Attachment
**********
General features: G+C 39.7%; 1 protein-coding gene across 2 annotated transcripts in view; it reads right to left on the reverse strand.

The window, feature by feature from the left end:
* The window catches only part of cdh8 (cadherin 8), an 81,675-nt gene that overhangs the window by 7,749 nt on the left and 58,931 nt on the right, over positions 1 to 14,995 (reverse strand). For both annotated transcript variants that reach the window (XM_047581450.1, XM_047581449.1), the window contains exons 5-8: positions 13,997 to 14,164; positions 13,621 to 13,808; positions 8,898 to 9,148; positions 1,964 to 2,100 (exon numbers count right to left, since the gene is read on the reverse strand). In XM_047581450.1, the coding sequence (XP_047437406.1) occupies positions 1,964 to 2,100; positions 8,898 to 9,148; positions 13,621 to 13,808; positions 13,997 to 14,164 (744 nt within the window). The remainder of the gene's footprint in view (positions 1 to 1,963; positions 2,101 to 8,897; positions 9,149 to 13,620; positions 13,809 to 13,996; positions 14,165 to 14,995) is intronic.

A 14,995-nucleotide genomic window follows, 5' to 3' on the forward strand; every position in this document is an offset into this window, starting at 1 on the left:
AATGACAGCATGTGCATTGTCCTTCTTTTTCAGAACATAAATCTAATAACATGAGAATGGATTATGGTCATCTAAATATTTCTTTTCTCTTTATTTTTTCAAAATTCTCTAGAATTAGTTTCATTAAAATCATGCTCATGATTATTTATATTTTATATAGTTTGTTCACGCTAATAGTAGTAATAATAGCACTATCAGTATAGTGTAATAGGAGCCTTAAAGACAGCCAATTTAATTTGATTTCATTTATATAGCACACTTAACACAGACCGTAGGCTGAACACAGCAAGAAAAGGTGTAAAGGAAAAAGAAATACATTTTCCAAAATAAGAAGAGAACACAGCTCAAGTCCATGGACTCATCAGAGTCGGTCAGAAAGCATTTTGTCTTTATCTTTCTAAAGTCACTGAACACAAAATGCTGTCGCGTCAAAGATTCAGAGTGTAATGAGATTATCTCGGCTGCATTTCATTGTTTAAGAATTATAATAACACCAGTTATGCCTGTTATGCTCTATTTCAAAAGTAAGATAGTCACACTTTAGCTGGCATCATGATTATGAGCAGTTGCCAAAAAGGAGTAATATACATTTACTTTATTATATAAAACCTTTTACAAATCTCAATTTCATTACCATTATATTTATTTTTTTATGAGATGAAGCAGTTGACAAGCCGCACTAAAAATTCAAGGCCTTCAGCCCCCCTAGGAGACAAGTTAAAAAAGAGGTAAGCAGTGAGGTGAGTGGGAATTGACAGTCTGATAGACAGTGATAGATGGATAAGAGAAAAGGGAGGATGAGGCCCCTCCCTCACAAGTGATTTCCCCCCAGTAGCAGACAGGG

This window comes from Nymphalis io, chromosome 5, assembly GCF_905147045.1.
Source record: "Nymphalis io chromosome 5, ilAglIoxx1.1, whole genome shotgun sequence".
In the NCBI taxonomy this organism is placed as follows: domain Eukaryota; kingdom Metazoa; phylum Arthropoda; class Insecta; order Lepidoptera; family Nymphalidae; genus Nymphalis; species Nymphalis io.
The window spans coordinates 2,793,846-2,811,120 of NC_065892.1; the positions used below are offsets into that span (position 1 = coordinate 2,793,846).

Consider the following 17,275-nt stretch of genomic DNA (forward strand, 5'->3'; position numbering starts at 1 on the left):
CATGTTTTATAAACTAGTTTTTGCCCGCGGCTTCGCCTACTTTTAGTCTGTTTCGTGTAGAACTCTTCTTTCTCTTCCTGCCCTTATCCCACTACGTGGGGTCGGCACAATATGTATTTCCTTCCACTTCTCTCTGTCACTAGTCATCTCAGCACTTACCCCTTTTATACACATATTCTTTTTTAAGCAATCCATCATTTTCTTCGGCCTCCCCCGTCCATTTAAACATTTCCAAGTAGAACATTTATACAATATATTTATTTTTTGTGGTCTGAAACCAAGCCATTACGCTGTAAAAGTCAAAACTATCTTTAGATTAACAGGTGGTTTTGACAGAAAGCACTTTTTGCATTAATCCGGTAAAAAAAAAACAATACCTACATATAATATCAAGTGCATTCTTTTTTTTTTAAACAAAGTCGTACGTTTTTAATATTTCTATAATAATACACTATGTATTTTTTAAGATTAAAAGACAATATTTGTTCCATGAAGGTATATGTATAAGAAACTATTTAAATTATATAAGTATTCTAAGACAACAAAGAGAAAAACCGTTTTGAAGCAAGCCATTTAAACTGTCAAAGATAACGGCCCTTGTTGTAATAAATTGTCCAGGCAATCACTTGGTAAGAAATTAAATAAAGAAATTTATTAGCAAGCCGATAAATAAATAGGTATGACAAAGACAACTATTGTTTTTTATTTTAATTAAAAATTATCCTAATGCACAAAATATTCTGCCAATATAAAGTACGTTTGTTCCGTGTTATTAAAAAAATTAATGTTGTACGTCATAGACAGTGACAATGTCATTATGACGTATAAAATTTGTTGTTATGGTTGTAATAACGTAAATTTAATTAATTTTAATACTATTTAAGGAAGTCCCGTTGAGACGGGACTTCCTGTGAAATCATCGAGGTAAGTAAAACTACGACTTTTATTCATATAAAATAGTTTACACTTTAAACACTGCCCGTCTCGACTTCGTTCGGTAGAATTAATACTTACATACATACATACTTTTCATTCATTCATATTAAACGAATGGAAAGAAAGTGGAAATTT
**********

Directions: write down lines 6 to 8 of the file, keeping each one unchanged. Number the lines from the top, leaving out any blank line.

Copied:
This window comes from Nymphalis io, chromosome 5, assembly GCF_905147045.1.
Source record: "Nymphalis io chromosome 5, ilAglIoxx1.1, whole genome shotgun sequence".
In the NCBI taxonomy this organism is placed as follows: domain Eukaryota; kingdom Metazoa; phylum Arthropoda; class Insecta; order Lepidoptera; family Nymphalidae; genus Nymphalis; species Nymphalis io.